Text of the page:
It’s an easy relationship to buy, as within the film’s first few minutes, both the director’s and actors’ affection for these characters shines through, making the movie an easy film to ride along with and fall for, scene after scene. At the start of Begin Again, the morose, freshly-heartbroken Gretta hesitantly takes the stage at an open-mic night at the coaxing of a less shameful musician friend Steve (James Corden who frequently lightens the film’s mood as perky comic relief). She sings a song that not so subtly alludes to suicide by subway while most the bar’s patrons talk over it. Dan, however, seems captivated, and when the song, entitled “A Step You Can’t Take Back,” arrives at its quiet end, he’s the only one applauding. Just why is revealed in drawn-out flashback sequences, as we learn of both Gretta and Dan’s personal baggage leading up to their meeting in separate sequences. Though these Groundhog Day-like narrative turns might sound gimmicky, it works to keep the film’s sprightly pace and speaks to how important experiences are to the enchantments of a song that comes along at the right time. (L-R) KEIRA KNIGHTLEY and MARK RUFFALO star in BEGIN AGAINThough the song is a dreary affair, Dan is ripe to receive it after a rough day where he forgets Violet’s age, gets beat up in front of her for running out on a bar tab and is fired from his record label by his former business partner Saul (a slick and elegant Mos Def). By the time he arrives at the open-mic performance, Dan is primed to get lost in Gretta’s downer of a ditty. Despite the fact that she is only up there lightly strumming an acoustic guitar, he can hear and— in what may be too precious a fantastical representation— actually see an invisible arrangement, as instruments start playing themselves behind her spare picking and silky voice. Dan eventually convinces her to make a record with him, outdoors with the ambient din of New York City as just another element of her songs. Several songs unfold over the course of the film that show Gretta growing as a confident bachelorette while finding her voice. Meanwhile, Dan regains his personal confidence in both the industry and as a father and provider.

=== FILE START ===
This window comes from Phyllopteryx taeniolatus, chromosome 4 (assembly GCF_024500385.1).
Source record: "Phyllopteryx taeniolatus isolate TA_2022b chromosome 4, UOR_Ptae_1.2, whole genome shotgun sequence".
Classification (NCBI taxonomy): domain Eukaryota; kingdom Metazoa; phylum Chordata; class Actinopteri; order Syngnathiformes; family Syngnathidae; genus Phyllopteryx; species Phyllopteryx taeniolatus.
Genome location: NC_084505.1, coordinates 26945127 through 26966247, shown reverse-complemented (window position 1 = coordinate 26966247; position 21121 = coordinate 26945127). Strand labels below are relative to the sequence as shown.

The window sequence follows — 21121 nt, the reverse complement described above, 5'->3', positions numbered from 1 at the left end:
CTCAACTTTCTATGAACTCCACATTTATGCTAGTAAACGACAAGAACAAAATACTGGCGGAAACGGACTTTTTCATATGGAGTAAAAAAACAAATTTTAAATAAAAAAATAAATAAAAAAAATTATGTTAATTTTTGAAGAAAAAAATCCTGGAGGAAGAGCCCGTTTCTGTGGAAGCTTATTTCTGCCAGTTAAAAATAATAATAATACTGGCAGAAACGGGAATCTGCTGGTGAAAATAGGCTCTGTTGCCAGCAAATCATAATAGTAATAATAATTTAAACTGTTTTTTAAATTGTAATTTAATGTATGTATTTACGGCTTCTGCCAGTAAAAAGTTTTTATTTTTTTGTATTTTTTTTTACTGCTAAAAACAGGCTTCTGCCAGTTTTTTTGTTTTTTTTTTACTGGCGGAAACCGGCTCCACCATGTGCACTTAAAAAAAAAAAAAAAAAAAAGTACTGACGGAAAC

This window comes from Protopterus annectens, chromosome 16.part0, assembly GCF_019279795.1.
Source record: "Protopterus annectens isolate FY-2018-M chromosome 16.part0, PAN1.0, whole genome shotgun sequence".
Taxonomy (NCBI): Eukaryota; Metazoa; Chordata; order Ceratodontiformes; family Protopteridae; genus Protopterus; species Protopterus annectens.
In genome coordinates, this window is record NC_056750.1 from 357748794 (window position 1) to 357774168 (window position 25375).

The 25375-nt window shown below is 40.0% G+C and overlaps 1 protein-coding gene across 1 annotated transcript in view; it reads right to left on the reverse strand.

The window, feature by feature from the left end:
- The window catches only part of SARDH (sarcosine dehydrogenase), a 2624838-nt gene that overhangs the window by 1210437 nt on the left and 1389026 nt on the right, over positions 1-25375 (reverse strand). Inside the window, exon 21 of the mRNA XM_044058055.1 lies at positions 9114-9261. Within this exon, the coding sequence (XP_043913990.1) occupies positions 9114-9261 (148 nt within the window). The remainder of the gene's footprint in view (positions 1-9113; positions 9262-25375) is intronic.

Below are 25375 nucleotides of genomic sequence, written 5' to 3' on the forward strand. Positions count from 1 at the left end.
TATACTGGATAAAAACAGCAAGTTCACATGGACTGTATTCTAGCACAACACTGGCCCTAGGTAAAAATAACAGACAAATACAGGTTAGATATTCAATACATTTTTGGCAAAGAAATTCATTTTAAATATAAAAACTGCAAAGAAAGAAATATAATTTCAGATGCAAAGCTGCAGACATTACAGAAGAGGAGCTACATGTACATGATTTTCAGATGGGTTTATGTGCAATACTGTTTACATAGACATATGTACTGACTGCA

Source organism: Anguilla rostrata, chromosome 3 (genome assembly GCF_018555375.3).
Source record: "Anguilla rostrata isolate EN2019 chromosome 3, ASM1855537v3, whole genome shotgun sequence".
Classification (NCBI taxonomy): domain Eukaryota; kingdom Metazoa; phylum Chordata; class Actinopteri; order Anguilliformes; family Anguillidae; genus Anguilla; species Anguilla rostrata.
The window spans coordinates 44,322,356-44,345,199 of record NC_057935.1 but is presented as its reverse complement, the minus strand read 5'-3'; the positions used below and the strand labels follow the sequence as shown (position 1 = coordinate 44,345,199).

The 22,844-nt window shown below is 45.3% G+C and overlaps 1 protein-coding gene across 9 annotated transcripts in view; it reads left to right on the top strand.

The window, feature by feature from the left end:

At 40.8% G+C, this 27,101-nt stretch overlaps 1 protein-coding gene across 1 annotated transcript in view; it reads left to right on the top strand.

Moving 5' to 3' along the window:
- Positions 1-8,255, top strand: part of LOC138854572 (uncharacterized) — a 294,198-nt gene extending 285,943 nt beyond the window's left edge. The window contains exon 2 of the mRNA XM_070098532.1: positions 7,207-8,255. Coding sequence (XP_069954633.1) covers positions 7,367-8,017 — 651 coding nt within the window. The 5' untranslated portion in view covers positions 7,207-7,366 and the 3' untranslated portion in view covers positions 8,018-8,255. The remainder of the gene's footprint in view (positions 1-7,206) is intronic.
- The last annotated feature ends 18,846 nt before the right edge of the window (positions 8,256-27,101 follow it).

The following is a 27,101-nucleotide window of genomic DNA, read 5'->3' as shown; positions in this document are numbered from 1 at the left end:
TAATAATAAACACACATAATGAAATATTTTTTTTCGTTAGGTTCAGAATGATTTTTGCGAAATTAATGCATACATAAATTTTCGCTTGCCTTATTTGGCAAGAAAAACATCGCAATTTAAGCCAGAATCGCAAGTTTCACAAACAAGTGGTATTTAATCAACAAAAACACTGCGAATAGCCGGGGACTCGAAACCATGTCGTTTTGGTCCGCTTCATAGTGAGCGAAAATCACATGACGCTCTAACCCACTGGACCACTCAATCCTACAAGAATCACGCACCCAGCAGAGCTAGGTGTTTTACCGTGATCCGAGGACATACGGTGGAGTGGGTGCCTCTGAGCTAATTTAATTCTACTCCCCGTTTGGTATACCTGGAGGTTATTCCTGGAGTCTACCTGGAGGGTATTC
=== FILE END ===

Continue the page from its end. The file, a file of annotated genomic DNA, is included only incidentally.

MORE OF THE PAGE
If there’s one thing lacking in Begin Again it lies in the strength of the songs, this time written by pop music songwriter Gregg Alexander, former frontman of the New Radicals and writer of hits for the likes of musicians from Santana to Boyzone. Outside of the film’s narrative context, Alexander’s songs come across as a tad saccharine and lyrically heavy-handed. That they work within the film, however, stands as testament to Carney’s filmmaking talent. There’s heart and humor between the film’s two leads, and the dialogue never feels forced. That their relationship never becomes romantic reveals a strength of their devotion to their music project, and the importance of their own private pasts, once again consistent to the dimension of the presence of baggage and experience that informs the music.

Though Carney is working with recognizable actors and high-profile musicians (including a scene-stealing CeeLo Green) celebrity never overshadows the film’s essential allure. (L-R) KEIRA KNIGHTLEY and ADAM LEVINE star in CAN A SONG SAVE YOUR LIFE?Levine’s character never has to do much to be the unlikable louse who breaks his partner’s heart. After their breakup, he grows facial hair, from awkward mustache to full-on bushy beard. As he grows both more obnoxious and distant, the facial hair becomes a grander barrier. Knightley, who also does her own singing, infuses Gretta with a natural, fragile charisma that never betrays the character’s strength as a confident musician.